Acupuncture relies on carefully placed needles to relieve pain and discomfort, much the way a house of cards relies on a carefully placed foundation to support the stress of adding a pool table to the second floor. Re-balance precarious misalignments with today’s Groupon to Windows to the Sky Acupuncture. Choose between the following options:
- For $49, you get an initial 75-minute acupuncture and bodywork session (a $110 value).
- For $85, you get an initial 75-minute acupuncture and bodywork session, and one 60-minute follow-up session (a $205 value).
Licensed acupuncturist Matthew Kalman Kirsch meticulously spirits away discomfort with a combination of the ancient practice of acupuncture therapy and manual bodywork. The 75-minute treatment introduces patients to the process and practitioner with a 10-minute consultation, examination, and lively rendition of “Getting to Know You.” The punctilious pinsman then spends 30 minutes targeting ailing body systems with precisely placed needles and a soothing touch. The needles aim to redirect the flow of energy for 10 minutes before 15 minutes of thorough acupressure applied to the neck, back, or feet uproots any entrenched deposits of stress. Sessions conclude with another 10-minute consultation to address any concerns or questions about future treatments. The therapy seeks to restore the body’s fluid motion and relieve the chronic pains caused by arthritis, digestive disorders, and arm-wrestling matches with octopodes.
Kirsch Method's Ki Community Acupuncture Clinic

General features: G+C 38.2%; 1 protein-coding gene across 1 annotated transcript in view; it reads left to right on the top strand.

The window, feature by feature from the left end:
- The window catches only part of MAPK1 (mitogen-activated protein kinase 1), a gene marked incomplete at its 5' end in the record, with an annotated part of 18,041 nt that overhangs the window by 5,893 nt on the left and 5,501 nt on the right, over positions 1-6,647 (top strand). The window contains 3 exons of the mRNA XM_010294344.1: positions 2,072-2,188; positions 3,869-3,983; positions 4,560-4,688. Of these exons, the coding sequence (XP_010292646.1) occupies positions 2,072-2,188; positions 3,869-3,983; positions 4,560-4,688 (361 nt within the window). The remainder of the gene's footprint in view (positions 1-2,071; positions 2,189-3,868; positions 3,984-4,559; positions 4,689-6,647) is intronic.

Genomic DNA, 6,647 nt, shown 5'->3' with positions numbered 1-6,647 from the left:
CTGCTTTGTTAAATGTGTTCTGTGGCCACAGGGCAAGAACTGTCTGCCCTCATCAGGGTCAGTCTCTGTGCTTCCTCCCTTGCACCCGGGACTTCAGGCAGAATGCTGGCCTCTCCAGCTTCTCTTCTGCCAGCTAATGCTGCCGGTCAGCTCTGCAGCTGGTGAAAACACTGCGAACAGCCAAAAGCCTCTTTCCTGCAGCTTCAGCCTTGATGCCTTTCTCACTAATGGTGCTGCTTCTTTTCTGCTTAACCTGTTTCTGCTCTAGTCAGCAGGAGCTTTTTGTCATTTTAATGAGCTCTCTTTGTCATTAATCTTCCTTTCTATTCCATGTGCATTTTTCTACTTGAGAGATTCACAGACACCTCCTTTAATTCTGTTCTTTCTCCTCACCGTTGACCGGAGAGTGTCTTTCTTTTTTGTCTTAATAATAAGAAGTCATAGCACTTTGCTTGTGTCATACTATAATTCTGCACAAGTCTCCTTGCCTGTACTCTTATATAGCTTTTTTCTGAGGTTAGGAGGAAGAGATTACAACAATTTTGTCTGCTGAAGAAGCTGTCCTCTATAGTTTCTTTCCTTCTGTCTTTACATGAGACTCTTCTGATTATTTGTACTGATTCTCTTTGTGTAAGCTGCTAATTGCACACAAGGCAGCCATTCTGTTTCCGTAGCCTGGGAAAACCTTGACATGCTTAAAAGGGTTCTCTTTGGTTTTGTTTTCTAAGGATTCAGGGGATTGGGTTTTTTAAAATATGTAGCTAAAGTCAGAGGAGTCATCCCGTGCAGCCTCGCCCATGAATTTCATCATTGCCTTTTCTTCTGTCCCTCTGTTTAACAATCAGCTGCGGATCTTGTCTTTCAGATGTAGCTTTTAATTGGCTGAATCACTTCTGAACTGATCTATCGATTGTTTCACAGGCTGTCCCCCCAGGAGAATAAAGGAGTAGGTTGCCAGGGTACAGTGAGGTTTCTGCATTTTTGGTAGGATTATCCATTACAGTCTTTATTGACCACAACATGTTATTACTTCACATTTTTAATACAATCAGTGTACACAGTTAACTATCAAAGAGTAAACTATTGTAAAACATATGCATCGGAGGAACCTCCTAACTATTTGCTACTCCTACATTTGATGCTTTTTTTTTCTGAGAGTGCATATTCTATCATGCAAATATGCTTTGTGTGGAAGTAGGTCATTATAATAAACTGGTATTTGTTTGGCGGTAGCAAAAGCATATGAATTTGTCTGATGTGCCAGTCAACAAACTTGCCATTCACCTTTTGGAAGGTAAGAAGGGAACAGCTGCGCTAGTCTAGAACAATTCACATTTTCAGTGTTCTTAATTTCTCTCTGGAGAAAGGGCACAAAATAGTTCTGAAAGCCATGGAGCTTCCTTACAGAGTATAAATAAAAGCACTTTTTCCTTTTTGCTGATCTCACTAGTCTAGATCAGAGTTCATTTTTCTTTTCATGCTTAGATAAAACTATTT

Kirsch Method likely wasn’t voted Best Acupuncture Service of 2012 in Austin Fit Magazine solely because it can help treat digestive disorders, headaches, and spinal maladies. That’s what every acupuncture clinic should be able to do. What makes Kirsch Method different is that its therapist, Matthew Kirsch, is not interested in inserting needles and then leaving the patient alone for 90 minutes. He believes in fully treating a patient, which is why he stays in the room and performs craniosacral therapy while the needles work on realigning energies. This alleviates tension in the fascia surrounding spine.
Kirsch started performing the complementary treatments during the 1,000-hour clinic portion of his acupuncture training, part of the more than 3,000 hours he's spent earning his master’s degree in Oriental Medicine. He also learned to administer acupressure, a massage style that focuses on the same energy meridians as acupuncture but eschews needles, much like a porcupine who wants to soften his tough-guy image.
Old West Austin
1509 W 6th St.
Austin, TX 78703